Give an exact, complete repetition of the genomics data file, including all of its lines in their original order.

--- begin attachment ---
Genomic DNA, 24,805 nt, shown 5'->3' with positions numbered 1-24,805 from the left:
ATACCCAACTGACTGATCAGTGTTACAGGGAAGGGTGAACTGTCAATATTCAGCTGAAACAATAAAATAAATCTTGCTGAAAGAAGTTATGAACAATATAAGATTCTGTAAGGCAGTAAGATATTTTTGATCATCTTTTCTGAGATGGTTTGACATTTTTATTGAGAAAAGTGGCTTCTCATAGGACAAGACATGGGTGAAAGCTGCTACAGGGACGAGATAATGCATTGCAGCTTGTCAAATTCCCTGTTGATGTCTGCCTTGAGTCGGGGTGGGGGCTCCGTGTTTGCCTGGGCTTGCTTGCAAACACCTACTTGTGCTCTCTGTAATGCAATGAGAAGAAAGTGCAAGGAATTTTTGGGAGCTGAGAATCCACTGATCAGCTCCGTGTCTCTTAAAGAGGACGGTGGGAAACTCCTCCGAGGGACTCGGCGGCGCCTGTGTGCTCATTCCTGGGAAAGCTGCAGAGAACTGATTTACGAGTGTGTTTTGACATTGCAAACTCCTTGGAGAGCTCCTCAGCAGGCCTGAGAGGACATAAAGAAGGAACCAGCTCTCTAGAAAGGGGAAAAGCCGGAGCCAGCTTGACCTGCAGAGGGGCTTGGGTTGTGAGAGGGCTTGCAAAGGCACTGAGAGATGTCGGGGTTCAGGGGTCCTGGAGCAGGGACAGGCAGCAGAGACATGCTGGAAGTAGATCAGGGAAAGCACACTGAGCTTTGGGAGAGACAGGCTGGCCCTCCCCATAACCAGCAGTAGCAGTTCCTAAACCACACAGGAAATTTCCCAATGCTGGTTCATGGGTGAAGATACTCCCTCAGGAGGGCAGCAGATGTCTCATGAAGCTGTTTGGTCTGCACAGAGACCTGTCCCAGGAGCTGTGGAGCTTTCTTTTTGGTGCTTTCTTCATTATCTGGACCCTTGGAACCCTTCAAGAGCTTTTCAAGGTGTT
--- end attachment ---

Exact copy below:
Genomic DNA, 24,805 nt, shown 5'->3' with positions numbered 1-24,805 from the left:
ATACCCAACTGACTGATCAGTGTTACAGGGAAGGGTGAACTGTCAATATTCAGCTGAAACAATAAAATAAATCTTGCTGAAAGAAGTTATGAACAATATAAGATTCTGTAAGGCAGTAAGATATTTTTGATCATCTTTTCTGAGATGGTTTGACATTTTTATTGAGAAAAGTGGCTTCTCATAGGACAAGACATGGGTGAAAGCTGCTACAGGGACGAGATAATGCATTGCAGCTTGTCAAATTCCCTGTTGATGTCTGCCTTGAGTCGGGGTGGGGGCTCCGTGTTTGCCTGGGCTTGCTTGCAAACACCTACTTGTGCTCTCTGTAATGCAATGAGAAGAAAGTGCAAGGAATTTTTGGGAGCTGAGAATCCACTGATCAGCTCCGTGTCTCTTAAAGAGGACGGTGGGAAACTCCTCCGAGGGACTCGGCGGCGCCTGTGTGCTCATTCCTGGGAAAGCTGCAGAGAACTGATTTACGAGTGTGTTTTGACATTGCAAACTCCTTGGAGAGCTCCTCAGCAGGCCTGAGAGGACATAAAGAAGGAACCAGCTCTCTAGAAAGGGGAAAAGCCGGAGCCAGCTTGACCTGCAGAGGGGCTTGGGTTGTGAGAGGGCTTGCAAAGGCACTGAGAGATGTCGGGGTTCAGGGGTCCTGGAGCAGGGACAGGCAGCAGAGACATGCTGGAAGTAGATCAGGGAAAGCACACTGAGCTTTGGGAGAGACAGGCTGGCCCTCCCCATAACCAGCAGTAGCAGTTCCTAAACCACACAGGAAATTTCCCAATGCTGGTTCATGGGTGAAGATACTCCCTCAGGAGGGCAGCAGATGTCTCATGAAGCTGTTTGGTCTGCACAGAGACCTGTCCCAGGAGCTGTGGAGCTTTCTTTTTGGTGCTTTCTTCATTATCTGGACCCTTGGAACCCTTCAAGAGCTTTTCAAGGTGTT